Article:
A Swiss-based art foundation on Thursday unveiled what it argues is Leonardo da Vinci’s original Mona Lisa, backing its claim with evidence from a US research physicist, a forensic imaging specialist and a top Italian expert on the artist.
Members of the group told a packed Geneva news conference that the portrait of a woman who appears to be about 10 years younger than the sitter in the famous painting in the Louvre in Paris could only be the work of the Renaissance genius.
“The facts are overwhelming and clearly prove the authenticity of the masterpiece,” said Swiss lawyer Markus Frey, president of the private Mona Lisa Foundation, which insists it has no financial stake in the painting.
Stanley Feldman, an art historian and member of the group, said that critics who have rejected any suggestion the “younger” version could be by Leonardo had never seen it.
“It is absolutely clear that neither this nor the Louvre version are copies,” he said, in a clear response to British Leonardo authority Martin Kemp, who told a London newspaper last week “so much is wrong” with the foundation’s painting, including that it is painted on canvas and not on wood, the artist’s preferred medium. In a 300-page publication devoted to more than 30 years of research on what has long been known as the Isleworth Mona Lisa, the foundation argues that it was painted between 1503 and 1505 in Florence and never finished.
Alessandro Vezzosi, director of the Leonardo museum in Vinci, Italy, and a world-renowned expert on the artist, said he had long believed in the existence of two Mona Lisas.
The foundation’s version seemed likely to be the one that was recorded in a recently discovered document from 1503, Vezzosi said.
Slightly larger than the Paris portrait, it shows a woman in a identical pose, with the same enigmatic smile and geometric proportions.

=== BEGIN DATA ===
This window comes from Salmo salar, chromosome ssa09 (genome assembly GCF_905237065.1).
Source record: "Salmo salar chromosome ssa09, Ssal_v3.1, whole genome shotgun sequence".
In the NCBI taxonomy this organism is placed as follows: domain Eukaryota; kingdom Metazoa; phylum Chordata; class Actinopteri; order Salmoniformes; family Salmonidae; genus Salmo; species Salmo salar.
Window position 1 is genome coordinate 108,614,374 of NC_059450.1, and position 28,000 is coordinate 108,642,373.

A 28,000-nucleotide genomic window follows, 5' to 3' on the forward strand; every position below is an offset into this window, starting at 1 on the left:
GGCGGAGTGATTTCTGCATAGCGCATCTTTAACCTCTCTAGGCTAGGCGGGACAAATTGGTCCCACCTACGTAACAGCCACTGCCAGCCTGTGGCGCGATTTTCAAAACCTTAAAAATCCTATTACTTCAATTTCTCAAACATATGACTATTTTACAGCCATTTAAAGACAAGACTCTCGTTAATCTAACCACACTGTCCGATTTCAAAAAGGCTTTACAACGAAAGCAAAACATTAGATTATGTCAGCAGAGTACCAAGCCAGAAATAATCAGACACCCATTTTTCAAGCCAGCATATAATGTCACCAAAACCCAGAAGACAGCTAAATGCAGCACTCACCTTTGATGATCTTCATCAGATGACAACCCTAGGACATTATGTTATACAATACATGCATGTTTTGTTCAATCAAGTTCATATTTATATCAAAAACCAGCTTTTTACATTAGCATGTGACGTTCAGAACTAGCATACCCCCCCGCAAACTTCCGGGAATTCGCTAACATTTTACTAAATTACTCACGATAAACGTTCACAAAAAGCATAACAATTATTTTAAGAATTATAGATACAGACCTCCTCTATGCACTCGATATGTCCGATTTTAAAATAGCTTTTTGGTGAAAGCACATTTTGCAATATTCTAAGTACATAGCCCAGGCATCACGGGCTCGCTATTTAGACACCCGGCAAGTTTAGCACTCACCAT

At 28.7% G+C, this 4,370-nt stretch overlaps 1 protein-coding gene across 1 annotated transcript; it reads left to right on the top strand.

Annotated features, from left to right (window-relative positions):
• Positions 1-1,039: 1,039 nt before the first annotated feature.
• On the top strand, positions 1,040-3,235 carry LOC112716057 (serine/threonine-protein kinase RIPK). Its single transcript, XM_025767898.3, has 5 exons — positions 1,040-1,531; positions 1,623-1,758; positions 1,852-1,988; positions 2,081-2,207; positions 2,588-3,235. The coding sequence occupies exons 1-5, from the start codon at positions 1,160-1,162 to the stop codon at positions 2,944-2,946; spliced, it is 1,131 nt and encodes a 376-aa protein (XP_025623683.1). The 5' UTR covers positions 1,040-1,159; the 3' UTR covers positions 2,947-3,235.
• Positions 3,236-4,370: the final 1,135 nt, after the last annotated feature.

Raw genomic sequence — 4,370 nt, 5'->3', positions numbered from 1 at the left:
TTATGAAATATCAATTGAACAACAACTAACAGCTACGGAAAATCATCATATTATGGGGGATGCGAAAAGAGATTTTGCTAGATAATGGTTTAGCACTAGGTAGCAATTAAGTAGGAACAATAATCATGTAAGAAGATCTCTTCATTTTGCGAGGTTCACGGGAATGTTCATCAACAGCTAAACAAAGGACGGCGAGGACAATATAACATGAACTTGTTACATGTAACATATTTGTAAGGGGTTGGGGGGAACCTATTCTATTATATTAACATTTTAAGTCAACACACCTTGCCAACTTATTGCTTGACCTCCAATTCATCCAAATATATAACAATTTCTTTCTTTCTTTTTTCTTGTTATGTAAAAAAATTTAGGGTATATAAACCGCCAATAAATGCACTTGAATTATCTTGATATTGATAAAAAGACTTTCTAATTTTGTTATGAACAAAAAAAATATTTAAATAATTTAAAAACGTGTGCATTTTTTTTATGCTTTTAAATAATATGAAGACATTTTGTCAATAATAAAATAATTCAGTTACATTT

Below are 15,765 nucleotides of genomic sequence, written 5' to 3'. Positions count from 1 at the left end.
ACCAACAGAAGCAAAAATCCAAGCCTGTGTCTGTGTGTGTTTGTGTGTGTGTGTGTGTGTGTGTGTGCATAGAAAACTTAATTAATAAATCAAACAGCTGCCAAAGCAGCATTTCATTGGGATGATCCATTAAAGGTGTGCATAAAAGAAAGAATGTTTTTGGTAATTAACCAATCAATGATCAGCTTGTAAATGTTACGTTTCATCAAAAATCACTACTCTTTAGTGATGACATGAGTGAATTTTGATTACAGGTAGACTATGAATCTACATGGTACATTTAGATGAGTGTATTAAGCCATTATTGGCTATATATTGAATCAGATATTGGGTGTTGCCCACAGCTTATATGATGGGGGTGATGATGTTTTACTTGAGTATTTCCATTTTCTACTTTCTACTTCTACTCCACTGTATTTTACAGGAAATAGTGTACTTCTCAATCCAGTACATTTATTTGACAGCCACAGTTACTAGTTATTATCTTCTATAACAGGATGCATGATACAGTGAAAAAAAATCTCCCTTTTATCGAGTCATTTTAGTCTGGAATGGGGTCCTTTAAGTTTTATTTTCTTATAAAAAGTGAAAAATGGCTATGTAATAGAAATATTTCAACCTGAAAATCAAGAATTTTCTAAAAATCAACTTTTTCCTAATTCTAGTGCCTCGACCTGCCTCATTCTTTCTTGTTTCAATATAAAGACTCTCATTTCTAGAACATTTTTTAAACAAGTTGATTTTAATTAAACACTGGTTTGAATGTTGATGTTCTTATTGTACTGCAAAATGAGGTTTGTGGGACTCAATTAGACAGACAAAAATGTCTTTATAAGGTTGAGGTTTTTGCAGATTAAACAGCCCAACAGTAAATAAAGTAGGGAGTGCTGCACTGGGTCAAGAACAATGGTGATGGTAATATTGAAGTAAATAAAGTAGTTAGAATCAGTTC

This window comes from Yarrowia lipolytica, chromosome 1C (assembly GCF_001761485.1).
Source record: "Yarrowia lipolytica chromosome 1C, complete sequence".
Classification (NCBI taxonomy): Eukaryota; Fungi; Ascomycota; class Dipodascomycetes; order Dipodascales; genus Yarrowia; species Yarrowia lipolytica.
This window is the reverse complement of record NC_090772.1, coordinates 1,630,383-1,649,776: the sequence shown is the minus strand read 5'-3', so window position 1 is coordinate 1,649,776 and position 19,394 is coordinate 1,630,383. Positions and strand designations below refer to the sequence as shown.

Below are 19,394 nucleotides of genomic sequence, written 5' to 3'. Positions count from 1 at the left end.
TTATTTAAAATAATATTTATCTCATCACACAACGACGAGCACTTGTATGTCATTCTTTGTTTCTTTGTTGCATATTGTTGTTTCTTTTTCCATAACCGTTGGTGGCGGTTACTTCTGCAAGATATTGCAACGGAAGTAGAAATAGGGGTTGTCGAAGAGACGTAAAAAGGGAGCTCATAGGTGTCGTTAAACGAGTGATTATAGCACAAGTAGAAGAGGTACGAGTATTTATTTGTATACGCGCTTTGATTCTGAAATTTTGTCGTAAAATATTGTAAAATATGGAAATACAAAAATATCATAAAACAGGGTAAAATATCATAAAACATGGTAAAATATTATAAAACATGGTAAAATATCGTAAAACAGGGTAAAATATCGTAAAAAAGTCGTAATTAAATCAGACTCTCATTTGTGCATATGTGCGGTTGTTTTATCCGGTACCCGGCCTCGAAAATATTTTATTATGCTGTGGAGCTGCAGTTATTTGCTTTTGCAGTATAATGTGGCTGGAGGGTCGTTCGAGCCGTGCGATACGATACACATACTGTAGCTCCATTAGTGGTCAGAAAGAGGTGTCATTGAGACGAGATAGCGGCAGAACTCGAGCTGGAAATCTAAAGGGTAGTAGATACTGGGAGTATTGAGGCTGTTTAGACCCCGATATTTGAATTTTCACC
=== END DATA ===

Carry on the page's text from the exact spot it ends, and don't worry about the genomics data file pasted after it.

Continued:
John Asmus, a former space scientist from the University of California who has developed digitization techniques to study art works, said his studies indicated Leonardo also painted the “Isleworth” version.
Joe Mullins, an FBI-trained forensic imaging specialist, made a computerized version of the woman in the Paris portrait as she would have been 10 years earlier and found it almost identical to the new version.
Neither Vezzosi, Asmus or Mullins are members of the foundation.
The painting was commissioned from Leonardo by Florentine nobleman Francesco del Giacondo as a portrait of his wife, Lisa Gherardini.
Leonardo left Florence in 1506, apparently delivering the unfinished work to Giacondo before leaving, as documents record it was seen there about 30 years later.
According to backers of the “Younger” Mona Lisa, the Paris version was probably painted around 1516 when the painter left for France.
The “younger” version first surfaced in 1913 when British art connoisseur and painter Hugh Blaker found it in a manor house in western England.
For the next 20 years, it hung in his home in the London suburb of Isleworth, so gaining its name.
However, efforts by Blaker and subsequent owners to convince the art world at large of its authenticity failed.